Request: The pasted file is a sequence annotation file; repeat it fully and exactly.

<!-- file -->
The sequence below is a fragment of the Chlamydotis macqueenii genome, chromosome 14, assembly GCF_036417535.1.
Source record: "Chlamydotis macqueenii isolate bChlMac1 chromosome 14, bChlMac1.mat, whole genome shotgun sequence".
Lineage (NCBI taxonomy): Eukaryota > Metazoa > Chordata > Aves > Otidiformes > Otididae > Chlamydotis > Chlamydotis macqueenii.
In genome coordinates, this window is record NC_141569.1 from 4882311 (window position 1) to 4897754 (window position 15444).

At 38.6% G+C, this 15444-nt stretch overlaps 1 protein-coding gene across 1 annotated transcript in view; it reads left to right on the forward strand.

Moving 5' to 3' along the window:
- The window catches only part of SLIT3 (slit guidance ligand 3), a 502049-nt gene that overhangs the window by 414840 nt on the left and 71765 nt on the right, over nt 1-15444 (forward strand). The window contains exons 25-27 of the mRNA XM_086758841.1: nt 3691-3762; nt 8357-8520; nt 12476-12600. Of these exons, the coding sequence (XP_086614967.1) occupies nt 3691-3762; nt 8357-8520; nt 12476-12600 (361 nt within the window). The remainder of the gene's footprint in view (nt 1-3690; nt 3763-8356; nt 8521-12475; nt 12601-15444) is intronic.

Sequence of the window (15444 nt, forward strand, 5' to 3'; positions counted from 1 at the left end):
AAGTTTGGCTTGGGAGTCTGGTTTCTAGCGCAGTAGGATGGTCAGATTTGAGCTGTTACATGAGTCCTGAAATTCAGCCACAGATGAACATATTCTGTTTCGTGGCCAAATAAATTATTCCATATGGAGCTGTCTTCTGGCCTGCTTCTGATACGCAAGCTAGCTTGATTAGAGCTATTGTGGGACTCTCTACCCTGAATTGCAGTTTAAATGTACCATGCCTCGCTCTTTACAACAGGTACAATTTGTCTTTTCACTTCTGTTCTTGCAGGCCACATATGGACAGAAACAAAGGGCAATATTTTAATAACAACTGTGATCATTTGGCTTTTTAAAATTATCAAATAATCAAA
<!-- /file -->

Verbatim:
The sequence below is a fragment of the Chlamydotis macqueenii genome, chromosome 14, assembly GCF_036417535.1.
Source record: "Chlamydotis macqueenii isolate bChlMac1 chromosome 14, bChlMac1.mat, whole genome shotgun sequence".
Lineage (NCBI taxonomy): Eukaryota > Metazoa > Chordata > Aves > Otidiformes > Otididae > Chlamydotis > Chlamydotis macqueenii.
In genome coordinates, this window is record NC_141569.1 from 4882311 (window position 1) to 4897754 (window position 15444).

At 38.6% G+C, this 15444-nt stretch overlaps 1 protein-coding gene across 1 annotated transcript in view; it reads left to right on the forward strand.

Moving 5' to 3' along the window:
- The window catches only part of SLIT3 (slit guidance ligand 3), a 502049-nt gene that overhangs the window by 414840 nt on the left and 71765 nt on the right, over nt 1-15444 (forward strand). The window contains exons 25-27 of the mRNA XM_086758841.1: nt 3691-3762; nt 8357-8520; nt 12476-12600. Of these exons, the coding sequence (XP_086614967.1) occupies nt 3691-3762; nt 8357-8520; nt 12476-12600 (361 nt within the window). The remainder of the gene's footprint in view (nt 1-3690; nt 3763-8356; nt 8521-12475; nt 12601-15444) is intronic.

Sequence of the window (15444 nt, forward strand, 5' to 3'; positions counted from 1 at the left end):
AAGTTTGGCTTGGGAGTCTGGTTTCTAGCGCAGTAGGATGGTCAGATTTGAGCTGTTACATGAGTCCTGAAATTCAGCCACAGATGAACATATTCTGTTTCGTGGCCAAATAAATTATTCCATATGGAGCTGTCTTCTGGCCTGCTTCTGATACGCAAGCTAGCTTGATTAGAGCTATTGTGGGACTCTCTACCCTGAATTGCAGTTTAAATGTACCATGCCTCGCTCTTTACAACAGGTACAATTTGTCTTTTCACTTCTGTTCTTGCAGGCCACATATGGACAGAAACAAAGGGCAATATTTTAATAACAACTGTGATCATTTGGCTTTTTAAAATTATCAAATAATCAAA